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monozygotic twins whose bodies are joined. The connection may be slight or extensive; it may involve skin and muscles or cartilage of a limited region, such as the head, chest, hip, or buttock, or the twins may share an organ, such as an intestine or parts of the spine. If joined superficially, the twins may be easily separated by surgery soon after birth. If more deeply united, they may have to go through life with their handicap, if they survive. New techniques in surgery are making it possible to separate some Siamese twins whose physical links are highly complex. Called also conjoined twins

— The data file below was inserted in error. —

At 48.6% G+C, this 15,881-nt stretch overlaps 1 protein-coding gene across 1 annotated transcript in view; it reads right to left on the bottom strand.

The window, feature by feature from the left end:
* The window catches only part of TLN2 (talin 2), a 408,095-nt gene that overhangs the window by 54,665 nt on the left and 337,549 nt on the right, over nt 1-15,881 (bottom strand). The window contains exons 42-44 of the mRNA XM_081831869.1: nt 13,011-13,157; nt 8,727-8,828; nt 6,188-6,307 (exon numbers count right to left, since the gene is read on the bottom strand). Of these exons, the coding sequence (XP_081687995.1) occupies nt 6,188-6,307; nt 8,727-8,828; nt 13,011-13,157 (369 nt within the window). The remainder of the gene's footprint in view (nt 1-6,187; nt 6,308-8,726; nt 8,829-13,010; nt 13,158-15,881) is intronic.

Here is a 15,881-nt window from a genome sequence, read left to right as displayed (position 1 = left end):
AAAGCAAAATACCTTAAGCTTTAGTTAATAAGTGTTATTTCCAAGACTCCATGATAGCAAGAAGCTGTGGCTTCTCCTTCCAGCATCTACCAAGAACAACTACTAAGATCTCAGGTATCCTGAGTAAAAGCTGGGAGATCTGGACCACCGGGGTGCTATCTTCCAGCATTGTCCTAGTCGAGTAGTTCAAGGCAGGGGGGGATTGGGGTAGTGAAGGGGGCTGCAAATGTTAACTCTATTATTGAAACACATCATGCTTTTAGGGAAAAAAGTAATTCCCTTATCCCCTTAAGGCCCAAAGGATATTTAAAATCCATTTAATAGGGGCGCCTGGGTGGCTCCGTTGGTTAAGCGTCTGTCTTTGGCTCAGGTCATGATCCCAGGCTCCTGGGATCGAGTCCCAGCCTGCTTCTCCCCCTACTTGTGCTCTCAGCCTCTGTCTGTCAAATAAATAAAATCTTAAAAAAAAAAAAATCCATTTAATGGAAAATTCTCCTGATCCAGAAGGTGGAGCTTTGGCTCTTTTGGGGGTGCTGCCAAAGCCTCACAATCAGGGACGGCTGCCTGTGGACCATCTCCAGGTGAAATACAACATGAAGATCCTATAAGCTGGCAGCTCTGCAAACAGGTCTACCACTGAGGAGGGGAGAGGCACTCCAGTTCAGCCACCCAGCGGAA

originally, a much-publicized conjoined pair of twins (xiphopagus) born in Siam (present-day Thailand) in the 19th century; this term has since come into general lay usage for any type of conjoined twins, but is incorrect.
Prognosis Depends on the need for or adequacy of surgical separation
'Siamese' twinsConjoined equal twins A joined gestational product due to a failure in division of the yolk sac or due to delayed monovular separation; STs occur in ±1:200,000 term deliveries; most are joined at the chest–thoracopagus Prognosis Depends on adequacy of surgical separation
Si·a·mese twins(sī'ă-mēz' twinz)
A much publicized pair of conjoined twins born in Thailand (then Siam) in the 19th century; this term has since come into general lay usage for any type of conjoined twins.